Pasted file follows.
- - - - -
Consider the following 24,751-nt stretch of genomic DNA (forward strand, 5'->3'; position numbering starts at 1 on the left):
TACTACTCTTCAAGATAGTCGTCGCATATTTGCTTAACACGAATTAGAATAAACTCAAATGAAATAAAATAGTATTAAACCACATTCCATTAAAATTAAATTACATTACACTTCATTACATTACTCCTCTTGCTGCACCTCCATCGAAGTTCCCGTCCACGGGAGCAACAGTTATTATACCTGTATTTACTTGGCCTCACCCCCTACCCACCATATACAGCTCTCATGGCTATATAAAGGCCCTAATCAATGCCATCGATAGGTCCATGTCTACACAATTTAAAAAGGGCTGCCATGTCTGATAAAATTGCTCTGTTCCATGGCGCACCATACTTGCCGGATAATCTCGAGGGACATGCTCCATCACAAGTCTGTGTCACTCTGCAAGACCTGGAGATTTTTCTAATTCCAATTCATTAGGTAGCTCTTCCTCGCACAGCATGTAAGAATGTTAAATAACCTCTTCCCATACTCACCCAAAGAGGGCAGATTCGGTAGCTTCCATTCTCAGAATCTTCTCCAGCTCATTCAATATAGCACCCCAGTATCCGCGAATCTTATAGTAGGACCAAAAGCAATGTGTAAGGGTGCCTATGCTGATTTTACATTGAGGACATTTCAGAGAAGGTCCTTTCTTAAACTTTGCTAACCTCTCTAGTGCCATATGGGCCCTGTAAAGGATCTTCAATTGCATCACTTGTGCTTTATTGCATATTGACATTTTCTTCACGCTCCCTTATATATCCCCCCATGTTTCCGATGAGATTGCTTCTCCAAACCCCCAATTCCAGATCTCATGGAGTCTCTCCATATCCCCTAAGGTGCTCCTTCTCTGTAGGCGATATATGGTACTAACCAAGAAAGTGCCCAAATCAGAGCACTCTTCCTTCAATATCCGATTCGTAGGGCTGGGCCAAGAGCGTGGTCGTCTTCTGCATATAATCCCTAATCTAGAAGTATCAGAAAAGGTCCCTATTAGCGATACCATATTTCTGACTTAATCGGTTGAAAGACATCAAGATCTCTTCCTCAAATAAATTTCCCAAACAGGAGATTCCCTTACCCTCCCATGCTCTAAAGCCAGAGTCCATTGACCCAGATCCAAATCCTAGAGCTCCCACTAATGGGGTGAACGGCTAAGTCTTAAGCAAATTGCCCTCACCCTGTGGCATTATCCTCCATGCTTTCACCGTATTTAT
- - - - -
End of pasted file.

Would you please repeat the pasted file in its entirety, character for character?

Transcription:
Consider the following 24,751-nt stretch of genomic DNA (forward strand, 5'->3'; position numbering starts at 1 on the left):
TACTACTCTTCAAGATAGTCGTCGCATATTTGCTTAACACGAATTAGAATAAACTCAAATGAAATAAAATAGTATTAAACCACATTCCATTAAAATTAAATTACATTACACTTCATTACATTACTCCTCTTGCTGCACCTCCATCGAAGTTCCCGTCCACGGGAGCAACAGTTATTATACCTGTATTTACTTGGCCTCACCCCCTACCCACCATATACAGCTCTCATGGCTATATAAAGGCCCTAATCAATGCCATCGATAGGTCCATGTCTACACAATTTAAAAAGGGCTGCCATGTCTGATAAAATTGCTCTGTTCCATGGCGCACCATACTTGCCGGATAATCTCGAGGGACATGCTCCATCACAAGTCTGTGTCACTCTGCAAGACCTGGAGATTTTTCTAATTCCAATTCATTAGGTAGCTCTTCCTCGCACAGCATGTAAGAATGTTAAATAACCTCTTCCCATACTCACCCAAAGAGGGCAGATTCGGTAGCTTCCATTCTCAGAATCTTCTCCAGCTCATTCAATATAGCACCCCAGTATCCGCGAATCTTATAGTAGGACCAAAAGCAATGTGTAAGGGTGCCTATGCTGATTTTACATTGAGGACATTTCAGAGAAGGTCCTTTCTTAAACTTTGCTAACCTCTCTAGTGCCATATGGGCCCTGTAAAGGATCTTCAATTGCATCACTTGTGCTTTATTGCATATTGACATTTTCTTCACGCTCCCTTATATATCCCCCCATGTTTCCGATGAGATTGCTTCTCCAAACCCCCAATTCCAGATCTCATGGAGTCTCTCCATATCCCCTAAGGTGCTCCTTCTCTGTAGGCGATATATGGTACTAACCAAGAAAGTGCCCAAATCAGAGCACTCTTCCTTCAATATCCGATTCGTAGGGCTGGGCCAAGAGCGTGGTCGTCTTCTGCATATAATCCCTAATCTAGAAGTATCAGAAAAGGTCCCTATTAGCGATACCATATTTCTGACTTAATCGGTTGAAAGACATCAAGATCTCTTCCTCAAATAAATTTCCCAAACAGGAGATTCCCTTACCCTCCCATGCTCTAAAGCCAGAGTCCATTGACCCAGATCCAAATCCTAGAGCTCCCACTAATGGGGTGAACGGCTAAGTCTTAAGCAAATTGCCCTCACCCTGTGGCATTATCCTCCATGCTTTCACCGTATTTAT